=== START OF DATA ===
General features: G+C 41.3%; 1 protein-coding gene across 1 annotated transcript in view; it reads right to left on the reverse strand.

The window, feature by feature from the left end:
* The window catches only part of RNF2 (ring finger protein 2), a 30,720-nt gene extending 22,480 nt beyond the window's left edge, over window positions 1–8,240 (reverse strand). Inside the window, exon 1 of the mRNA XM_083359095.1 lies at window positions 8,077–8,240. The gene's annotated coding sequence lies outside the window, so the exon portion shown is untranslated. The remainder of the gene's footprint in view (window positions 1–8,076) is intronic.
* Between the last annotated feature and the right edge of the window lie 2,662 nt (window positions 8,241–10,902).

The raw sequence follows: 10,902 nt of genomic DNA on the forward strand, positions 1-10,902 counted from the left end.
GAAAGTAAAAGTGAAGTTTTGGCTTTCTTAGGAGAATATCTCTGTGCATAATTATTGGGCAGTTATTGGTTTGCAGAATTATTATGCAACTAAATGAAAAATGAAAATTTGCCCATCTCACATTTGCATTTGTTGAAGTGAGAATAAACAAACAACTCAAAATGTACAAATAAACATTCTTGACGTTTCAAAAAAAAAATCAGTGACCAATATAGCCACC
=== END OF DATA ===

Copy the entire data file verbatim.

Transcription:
General features: G+C 41.3%; 1 protein-coding gene across 1 annotated transcript in view; it reads right to left on the reverse strand.

The window, feature by feature from the left end:
* The window catches only part of RNF2 (ring finger protein 2), a 30,720-nt gene extending 22,480 nt beyond the window's left edge, over window positions 1–8,240 (reverse strand). Inside the window, exon 1 of the mRNA XM_083359095.1 lies at window positions 8,077–8,240. The gene's annotated coding sequence lies outside the window, so the exon portion shown is untranslated. The remainder of the gene's footprint in view (window positions 1–8,076) is intronic.
* Between the last annotated feature and the right edge of the window lie 2,662 nt (window positions 8,241–10,902).

The raw sequence follows: 10,902 nt of genomic DNA on the forward strand, positions 1-10,902 counted from the left end.
GAAAGTAAAAGTGAAGTTTTGGCTTTCTTAGGAGAATATCTCTGTGCATAATTATTGGGCAGTTATTGGTTTGCAGAATTATTATGCAACTAAATGAAAAATGAAAATTTGCCCATCTCACATTTGCATTTGTTGAAGTGAGAATAAACAAACAACTCAAAATGTACAAATAAACATTCTTGACGTTTCAAAAAAAAAATCAGTGACCAATATAGCCACC